Portion control is the key to weight control
It is tempting to believe that some foods are bad for us, that If it tastes good we should spit it out . But the Q is not an ascetic living in a monastery. He knows that while what he eats may often be outside of his control, how much he eats is always his responsibility. Besides, it takes too much time to learn the nutritional science required to properly demonize some foods for the glory of others. It’s far more realistic (and thus Effective) to simply accept that if the SkyQ saw fit to put something edible within our reach, he must have intended for us to eat it—just not so much of it. In other words, all food is good—the problem is one of portion and balance.
The Neolithic Revolution began about ten-thousand years ago. That was when man discovered agriculture, which led to the wheel and then the ability to write. Since then, recorded human history has been driven primarily by man’s effort to reliably feed himself. Even today, there are parts the world that suffer from periodic famine.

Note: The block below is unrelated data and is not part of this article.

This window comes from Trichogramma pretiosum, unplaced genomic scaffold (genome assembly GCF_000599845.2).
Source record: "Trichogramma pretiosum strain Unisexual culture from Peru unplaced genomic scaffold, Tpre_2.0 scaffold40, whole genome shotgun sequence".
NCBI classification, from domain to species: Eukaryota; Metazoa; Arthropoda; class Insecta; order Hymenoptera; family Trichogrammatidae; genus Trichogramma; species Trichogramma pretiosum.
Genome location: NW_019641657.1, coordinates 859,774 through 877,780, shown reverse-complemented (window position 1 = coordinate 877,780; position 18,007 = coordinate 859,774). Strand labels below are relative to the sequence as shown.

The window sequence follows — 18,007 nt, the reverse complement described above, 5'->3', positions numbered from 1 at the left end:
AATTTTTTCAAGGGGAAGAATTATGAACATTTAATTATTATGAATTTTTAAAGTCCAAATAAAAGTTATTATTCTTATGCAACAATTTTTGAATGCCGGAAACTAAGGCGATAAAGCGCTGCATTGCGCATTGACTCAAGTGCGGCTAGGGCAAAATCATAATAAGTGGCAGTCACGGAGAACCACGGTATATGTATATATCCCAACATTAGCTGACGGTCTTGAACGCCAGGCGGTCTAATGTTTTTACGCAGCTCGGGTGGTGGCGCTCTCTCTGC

But not in America in the 21st Century. Here and now we have solved the age-old dilemma of hunger and replaced it with a wholly new problem: obesity.
Think about what a time traveler from 1870 would have to say about the drive-thru window at McDonalds. In his day, 80% of the American population farmed. That means that only two out of every ten people did not spend their day in pursuit of putting food on the table. Today, that effort only requires 2% of the American population. Now the overwhelming majority of us can feed ourselves by walking ten steps to the car, driving to a window in the side of a colorful building and exchanging six bucks for 1500 calories.